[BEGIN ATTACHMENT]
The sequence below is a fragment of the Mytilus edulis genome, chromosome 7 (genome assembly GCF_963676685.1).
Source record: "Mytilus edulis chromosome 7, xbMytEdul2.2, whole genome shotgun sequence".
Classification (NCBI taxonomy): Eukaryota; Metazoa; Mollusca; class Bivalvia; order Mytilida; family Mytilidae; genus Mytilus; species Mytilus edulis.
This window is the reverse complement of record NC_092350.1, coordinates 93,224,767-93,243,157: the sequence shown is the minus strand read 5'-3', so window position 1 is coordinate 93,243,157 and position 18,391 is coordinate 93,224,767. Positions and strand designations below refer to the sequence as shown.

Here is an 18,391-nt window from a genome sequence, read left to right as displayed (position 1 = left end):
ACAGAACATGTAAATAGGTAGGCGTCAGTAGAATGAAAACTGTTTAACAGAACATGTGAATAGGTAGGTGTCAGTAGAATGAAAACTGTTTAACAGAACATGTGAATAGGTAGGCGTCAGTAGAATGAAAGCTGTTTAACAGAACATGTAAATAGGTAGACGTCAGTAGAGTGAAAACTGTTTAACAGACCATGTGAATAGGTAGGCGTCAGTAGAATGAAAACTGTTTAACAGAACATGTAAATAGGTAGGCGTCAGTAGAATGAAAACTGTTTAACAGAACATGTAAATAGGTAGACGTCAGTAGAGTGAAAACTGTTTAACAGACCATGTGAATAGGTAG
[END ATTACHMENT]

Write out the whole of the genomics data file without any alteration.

The sequence below is a fragment of the Mytilus edulis genome, chromosome 7 (genome assembly GCF_963676685.1).
Source record: "Mytilus edulis chromosome 7, xbMytEdul2.2, whole genome shotgun sequence".
Classification (NCBI taxonomy): Eukaryota; Metazoa; Mollusca; class Bivalvia; order Mytilida; family Mytilidae; genus Mytilus; species Mytilus edulis.
This window is the reverse complement of record NC_092350.1, coordinates 93,224,767-93,243,157: the sequence shown is the minus strand read 5'-3', so window position 1 is coordinate 93,243,157 and position 18,391 is coordinate 93,224,767. Positions and strand designations below refer to the sequence as shown.

Here is an 18,391-nt window from a genome sequence, read left to right as displayed (position 1 = left end):
ACAGAACATGTAAATAGGTAGGCGTCAGTAGAATGAAAACTGTTTAACAGAACATGTGAATAGGTAGGTGTCAGTAGAATGAAAACTGTTTAACAGAACATGTGAATAGGTAGGCGTCAGTAGAATGAAAGCTGTTTAACAGAACATGTAAATAGGTAGACGTCAGTAGAGTGAAAACTGTTTAACAGACCATGTGAATAGGTAGGCGTCAGTAGAATGAAAACTGTTTAACAGAACATGTAAATAGGTAGGCGTCAGTAGAATGAAAACTGTTTAACAGAACATGTAAATAGGTAGACGTCAGTAGAGTGAAAACTGTTTAACAGACCATGTGAATAGGTAG